As you may have noticed, I am fascinated by the 1960s and '70s. (Hey, I was there...although I was a little kid for most of the good stuff.) My friend and former Daily News colleague Shaun Mullen lived it, and frankly I don't know anyone in this region who has written more -- or better -- about that unique moment in American history. In the years before I came to the paper, Shaun assembled some remarkable packages about Vietnam and the disproportionate toll the war took from the streets of Philadelphia. It's been a decade since Shaun left the Daily News and established base camp in his home state of Delaware, where he writes an excellent blog called Kiko's House and works on other projects.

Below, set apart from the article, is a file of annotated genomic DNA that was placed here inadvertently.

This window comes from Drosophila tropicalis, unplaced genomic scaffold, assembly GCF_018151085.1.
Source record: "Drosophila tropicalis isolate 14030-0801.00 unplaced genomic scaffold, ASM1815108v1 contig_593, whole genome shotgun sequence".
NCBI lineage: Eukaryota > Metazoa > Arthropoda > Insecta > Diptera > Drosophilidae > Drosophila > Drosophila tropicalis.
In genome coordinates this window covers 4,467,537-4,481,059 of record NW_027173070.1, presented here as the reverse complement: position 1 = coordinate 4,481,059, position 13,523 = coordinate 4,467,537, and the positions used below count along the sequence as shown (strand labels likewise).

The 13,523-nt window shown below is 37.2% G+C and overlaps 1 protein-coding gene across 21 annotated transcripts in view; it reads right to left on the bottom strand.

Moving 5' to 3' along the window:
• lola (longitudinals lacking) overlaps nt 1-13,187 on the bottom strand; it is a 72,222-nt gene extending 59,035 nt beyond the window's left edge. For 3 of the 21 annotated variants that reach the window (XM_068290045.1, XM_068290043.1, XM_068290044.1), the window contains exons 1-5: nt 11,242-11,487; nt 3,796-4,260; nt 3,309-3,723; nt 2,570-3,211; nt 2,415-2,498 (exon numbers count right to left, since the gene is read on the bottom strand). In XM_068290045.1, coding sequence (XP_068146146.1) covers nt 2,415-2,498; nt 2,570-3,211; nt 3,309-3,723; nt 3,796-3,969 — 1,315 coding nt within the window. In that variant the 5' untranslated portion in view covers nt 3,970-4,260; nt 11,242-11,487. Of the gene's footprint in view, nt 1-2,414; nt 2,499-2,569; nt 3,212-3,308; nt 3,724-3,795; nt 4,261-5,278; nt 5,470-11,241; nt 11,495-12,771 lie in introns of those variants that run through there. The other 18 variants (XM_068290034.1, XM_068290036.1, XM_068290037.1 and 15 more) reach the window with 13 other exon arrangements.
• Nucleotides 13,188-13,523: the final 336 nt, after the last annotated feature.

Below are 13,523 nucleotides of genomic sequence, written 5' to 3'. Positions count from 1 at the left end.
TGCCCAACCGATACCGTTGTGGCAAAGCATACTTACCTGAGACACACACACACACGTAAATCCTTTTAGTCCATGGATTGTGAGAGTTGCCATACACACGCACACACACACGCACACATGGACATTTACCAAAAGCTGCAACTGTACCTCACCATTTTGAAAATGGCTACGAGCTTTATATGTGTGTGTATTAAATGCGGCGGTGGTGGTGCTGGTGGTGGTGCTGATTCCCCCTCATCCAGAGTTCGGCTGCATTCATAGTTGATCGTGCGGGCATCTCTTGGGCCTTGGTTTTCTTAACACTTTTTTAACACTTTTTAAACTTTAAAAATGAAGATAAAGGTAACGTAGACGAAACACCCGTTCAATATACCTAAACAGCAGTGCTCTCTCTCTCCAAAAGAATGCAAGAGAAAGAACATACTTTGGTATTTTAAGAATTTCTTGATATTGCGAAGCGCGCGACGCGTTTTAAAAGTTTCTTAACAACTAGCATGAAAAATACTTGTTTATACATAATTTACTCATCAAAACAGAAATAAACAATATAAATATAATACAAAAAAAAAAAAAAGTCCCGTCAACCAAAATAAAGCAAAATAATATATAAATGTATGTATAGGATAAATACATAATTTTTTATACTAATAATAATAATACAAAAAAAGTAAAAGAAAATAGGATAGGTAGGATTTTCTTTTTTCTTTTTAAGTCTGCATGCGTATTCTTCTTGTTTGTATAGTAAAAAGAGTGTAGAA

Like his new book, The Bottom of the Fox, which is arguably the book that Shaun Mullen was born to write. Set mainly in the 1970s and dawn of the 1980s, his tome packs a remarkable amount into its 125 pages. Ostensibly, it's an investigation into the unsolved 1981 murder of bar owner Eddie Joubert, a local gadfly who was hacked to death by an ax murderer in the cellar of the ramshackle bar he owned near the Delaware Water Gap in upstate Pennsylvania, a joint called the Bottom of the Fox. But what writer Mullen really accomplishes (at a lightning pace) is both to capture a special place and a unique time, the 1970s, a time of hippies and squatters and rampant drugs and small towns with dark secrets. The book takes a surprising turn near the end and really hits its stride when he turns his righteous wrath onto the powerful -- the callous cops and corrupt prosecutors -- how allowed a string of murders of everyday folks to stay on the books.